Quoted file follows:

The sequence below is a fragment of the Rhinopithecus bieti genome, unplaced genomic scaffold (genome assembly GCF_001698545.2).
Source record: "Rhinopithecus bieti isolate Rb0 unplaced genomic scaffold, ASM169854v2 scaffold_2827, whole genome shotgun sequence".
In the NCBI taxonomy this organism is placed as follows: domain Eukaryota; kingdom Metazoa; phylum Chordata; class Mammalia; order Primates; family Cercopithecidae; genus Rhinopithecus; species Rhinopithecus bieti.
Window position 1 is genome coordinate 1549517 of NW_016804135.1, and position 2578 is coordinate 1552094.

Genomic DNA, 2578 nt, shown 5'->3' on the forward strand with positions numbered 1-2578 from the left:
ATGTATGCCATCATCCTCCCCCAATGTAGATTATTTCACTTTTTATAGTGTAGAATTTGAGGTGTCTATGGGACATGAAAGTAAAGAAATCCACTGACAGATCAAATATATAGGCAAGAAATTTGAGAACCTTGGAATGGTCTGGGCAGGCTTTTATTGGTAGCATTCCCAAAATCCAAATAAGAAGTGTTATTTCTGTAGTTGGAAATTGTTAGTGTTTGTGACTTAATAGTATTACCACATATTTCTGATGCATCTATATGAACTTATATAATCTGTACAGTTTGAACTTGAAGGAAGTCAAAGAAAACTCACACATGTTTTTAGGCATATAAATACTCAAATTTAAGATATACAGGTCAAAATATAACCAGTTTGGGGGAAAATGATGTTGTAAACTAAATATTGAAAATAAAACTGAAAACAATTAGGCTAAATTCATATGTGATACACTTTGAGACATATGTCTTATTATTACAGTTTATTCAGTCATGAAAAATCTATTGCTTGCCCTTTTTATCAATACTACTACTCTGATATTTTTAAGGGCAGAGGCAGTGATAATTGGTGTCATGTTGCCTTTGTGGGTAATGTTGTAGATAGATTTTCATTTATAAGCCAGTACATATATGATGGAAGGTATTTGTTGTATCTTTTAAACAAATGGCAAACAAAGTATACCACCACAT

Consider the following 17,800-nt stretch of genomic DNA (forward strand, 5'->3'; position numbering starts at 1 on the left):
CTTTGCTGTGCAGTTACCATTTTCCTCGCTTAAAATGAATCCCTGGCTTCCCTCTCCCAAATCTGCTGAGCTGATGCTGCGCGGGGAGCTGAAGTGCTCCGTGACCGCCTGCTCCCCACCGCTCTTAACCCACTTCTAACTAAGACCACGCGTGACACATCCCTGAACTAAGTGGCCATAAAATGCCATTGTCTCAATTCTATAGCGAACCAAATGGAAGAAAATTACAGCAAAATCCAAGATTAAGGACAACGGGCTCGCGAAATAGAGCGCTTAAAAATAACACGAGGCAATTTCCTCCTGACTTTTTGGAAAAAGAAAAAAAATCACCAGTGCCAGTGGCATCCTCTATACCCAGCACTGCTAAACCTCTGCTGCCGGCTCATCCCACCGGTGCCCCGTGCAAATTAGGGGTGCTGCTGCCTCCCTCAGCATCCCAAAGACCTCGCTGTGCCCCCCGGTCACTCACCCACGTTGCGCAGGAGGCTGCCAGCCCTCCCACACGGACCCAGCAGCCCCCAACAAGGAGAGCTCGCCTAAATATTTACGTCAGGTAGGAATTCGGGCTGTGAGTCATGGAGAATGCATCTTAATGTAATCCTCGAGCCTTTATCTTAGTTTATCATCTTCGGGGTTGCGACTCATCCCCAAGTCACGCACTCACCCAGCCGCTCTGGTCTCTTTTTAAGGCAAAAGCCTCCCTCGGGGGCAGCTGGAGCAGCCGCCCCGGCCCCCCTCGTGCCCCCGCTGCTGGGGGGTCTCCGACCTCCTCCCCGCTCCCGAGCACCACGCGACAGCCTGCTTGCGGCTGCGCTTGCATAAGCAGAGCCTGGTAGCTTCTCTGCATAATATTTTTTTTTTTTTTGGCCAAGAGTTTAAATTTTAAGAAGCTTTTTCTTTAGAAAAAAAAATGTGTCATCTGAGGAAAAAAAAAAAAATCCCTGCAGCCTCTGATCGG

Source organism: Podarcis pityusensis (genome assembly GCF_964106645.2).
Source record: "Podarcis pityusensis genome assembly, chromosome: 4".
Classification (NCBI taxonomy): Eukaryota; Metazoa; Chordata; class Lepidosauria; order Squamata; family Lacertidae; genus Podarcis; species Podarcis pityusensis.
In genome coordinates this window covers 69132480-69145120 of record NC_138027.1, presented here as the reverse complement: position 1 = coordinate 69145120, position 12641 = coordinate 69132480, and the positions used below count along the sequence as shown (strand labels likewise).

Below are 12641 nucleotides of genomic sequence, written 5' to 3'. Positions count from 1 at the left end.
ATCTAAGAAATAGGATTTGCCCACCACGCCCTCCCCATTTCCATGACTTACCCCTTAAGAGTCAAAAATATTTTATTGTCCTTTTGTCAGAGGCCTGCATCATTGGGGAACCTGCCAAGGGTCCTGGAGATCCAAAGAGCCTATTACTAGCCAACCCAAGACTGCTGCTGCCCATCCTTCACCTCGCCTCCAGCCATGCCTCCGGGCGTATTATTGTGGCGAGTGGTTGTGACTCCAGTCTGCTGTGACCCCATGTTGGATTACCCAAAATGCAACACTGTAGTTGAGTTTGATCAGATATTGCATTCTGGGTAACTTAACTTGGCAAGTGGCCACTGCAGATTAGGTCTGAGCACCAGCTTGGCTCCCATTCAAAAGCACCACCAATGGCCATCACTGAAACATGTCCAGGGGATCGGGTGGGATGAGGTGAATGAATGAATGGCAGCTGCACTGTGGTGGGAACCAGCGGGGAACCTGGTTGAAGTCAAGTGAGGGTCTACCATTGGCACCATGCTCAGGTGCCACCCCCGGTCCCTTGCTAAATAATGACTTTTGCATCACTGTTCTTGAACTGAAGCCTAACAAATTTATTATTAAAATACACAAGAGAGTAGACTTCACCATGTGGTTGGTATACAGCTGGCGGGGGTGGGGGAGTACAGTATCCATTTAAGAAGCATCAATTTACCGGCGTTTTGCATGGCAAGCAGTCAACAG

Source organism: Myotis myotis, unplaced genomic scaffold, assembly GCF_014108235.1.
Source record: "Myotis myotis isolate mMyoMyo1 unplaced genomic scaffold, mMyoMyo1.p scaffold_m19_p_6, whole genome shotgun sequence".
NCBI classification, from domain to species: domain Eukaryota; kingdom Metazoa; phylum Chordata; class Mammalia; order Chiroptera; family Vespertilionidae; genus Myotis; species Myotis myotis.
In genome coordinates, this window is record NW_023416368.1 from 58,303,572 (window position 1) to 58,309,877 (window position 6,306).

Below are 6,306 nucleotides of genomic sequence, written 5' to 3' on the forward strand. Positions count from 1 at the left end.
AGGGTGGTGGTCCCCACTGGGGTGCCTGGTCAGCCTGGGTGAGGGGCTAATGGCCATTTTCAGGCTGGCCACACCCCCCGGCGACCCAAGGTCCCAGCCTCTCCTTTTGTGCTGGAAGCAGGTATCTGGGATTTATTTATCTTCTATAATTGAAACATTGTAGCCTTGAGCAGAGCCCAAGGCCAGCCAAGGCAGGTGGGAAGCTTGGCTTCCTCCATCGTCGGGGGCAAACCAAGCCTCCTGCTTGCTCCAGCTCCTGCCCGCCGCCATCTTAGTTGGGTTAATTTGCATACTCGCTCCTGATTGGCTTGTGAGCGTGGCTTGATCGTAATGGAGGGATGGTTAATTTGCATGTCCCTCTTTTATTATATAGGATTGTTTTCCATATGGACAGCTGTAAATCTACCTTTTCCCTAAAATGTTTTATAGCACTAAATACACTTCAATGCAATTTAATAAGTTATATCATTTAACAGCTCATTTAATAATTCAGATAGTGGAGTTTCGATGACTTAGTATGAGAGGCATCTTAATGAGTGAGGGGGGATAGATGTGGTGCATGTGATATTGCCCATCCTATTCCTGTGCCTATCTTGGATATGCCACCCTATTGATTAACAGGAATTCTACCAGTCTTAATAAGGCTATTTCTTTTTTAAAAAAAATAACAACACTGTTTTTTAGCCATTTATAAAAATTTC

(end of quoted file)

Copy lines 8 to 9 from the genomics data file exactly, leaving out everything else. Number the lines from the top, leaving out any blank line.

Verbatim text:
CTTTGCTGTGCAGTTACCATTTTCCTCGCTTAAAATGAATCCCTGGCTTCCCTCTCCCAAATCTGCTGAGCTGATGCTGCGCGGGGAGCTGAAGTGCTCCGTGACCGCCTGCTCCCCACCGCTCTTAACCCACTTCTAACTAAGACCACGCGTGACACATCCCTGAACTAAGTGGCCATAAAATGCCATTGTCTCAATTCTATAGCGAACCAAATGGAAGAAAATTACAGCAAAATCCAAGATTAAGGACAACGGGCTCGCGAAATAGAGCGCTTAAAAATAACACGAGGCAATTTCCTCCTGACTTTTTGGAAAAAGAAAAAAAATCACCAGTGCCAGTGGCATCCTCTATACCCAGCACTGCTAAACCTCTGCTGCCGGCTCATCCCACCGGTGCCCCGTGCAAATTAGGGGTGCTGCTGCCTCCCTCAGCATCCCAAAGACCTCGCTGTGCCCCCCGGTCACTCACCCACGTTGCGCAGGAGGCTGCCAGCCCTCCCACACGGACCCAGCAGCCCCCAACAAGGAGAGCTCGCCTAAATATTTACGTCAGGTAGGAATTCGGGCTGTGAGTCATGGAGAATGCATCTTAATGTAATCCTCGAGCCTTTATCTTAGTTTATCATCTTCGGGGTTGCGACTCATCCCCAAGTCACGCACTCACCCAGCCGCTCTGGTCTCTTTTTAAGGCAAAAGCCTCCCTCGGGGGCAGCTGGAGCAGCCGCCCCGGCCCCCCTCGTGCCCCCGCTGCTGGGGGGTCTCCGACCTCCTCCCCGCTCCCGAGCACCACGCGACAGCCTGCTTGCGGCTGCGCTTGCATAAGCAGAGCCTGGTAGCTTCTCTGCATAATATTTTTTTTTTTTTTGGCCAAGAGTTTAAATTTTAAGAAGCTTTTTCTTTAGAAAAAAAAATGTGTCATCTGAGGAAAAAAAAAAAAATCCCTGCAGCCTCTGATCGG

Source organism: Podarcis pityusensis (genome assembly GCF_964106645.2).